The primary outcome was failure of the procedure, which was defined as conversion to open surgical tracheostomy, bronchoscopy use in the case of ultrasound-guided PT, ultrasound use in the bronchoscopy-guided PT, or the occurrence of a major complication. These major complications included death related to the procedure, cardiac arrest, injury of tracheal wall, false passage, pneumothorax, pneumomediastinum, obstruction of cannula, injury of esophagus, tracheoesophageal fistula, persistent hypotension (systolic pressure <90 mmHg for >5 min with intervention to increase blood pressure by fluids or vasopressors), persistent hypoxemia of acute onset (peripheral SO2<90% for >5 min), major bleeding, or tracheostomy-related sepsis. The secondary outcomes were incident minor complication, number of punctures, and procedure length. Minor complications included transient hypotension (systolic blood pressure below 90 mmHg for <5 min and use of intravenous fluids or vasopressors as a single bolus), transient acute hypoxemia (SO2<90% for <5 min), atelectasis, stoma infection, accidental decannulation, and minor bleeding (stomal or intratracheal self-limiting bleeding or bleeding successfully treated by a local compression or by instillation of topical vasoconstrictors). Patients were followed up for 7 days (the end point of the study).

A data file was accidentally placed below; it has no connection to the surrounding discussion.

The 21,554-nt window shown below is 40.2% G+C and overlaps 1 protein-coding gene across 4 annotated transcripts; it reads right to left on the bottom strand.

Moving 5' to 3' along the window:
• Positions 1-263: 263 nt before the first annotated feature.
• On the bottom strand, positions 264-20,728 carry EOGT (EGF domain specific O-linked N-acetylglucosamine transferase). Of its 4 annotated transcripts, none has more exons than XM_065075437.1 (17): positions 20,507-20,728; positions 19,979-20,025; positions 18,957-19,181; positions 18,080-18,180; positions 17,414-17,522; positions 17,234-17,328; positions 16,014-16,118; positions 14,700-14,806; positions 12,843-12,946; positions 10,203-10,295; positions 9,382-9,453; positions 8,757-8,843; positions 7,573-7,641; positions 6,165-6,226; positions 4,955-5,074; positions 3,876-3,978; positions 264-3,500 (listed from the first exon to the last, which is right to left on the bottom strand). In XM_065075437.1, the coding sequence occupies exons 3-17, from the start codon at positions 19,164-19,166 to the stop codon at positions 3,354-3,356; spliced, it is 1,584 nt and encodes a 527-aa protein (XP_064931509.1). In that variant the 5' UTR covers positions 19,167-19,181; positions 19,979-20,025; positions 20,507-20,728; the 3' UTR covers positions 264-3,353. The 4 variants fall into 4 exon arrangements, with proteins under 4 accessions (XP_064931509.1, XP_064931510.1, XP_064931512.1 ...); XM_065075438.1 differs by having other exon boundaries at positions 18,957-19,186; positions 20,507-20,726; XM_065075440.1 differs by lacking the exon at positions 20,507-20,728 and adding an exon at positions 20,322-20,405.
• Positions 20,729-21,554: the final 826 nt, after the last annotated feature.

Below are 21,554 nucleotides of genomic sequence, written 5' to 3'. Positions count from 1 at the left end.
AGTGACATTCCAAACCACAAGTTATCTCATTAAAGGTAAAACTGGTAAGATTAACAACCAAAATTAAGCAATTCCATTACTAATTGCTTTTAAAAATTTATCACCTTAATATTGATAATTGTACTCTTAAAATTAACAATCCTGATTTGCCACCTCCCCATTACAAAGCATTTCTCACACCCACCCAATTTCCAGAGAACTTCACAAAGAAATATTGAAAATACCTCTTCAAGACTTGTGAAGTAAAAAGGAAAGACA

Statistical analysis of data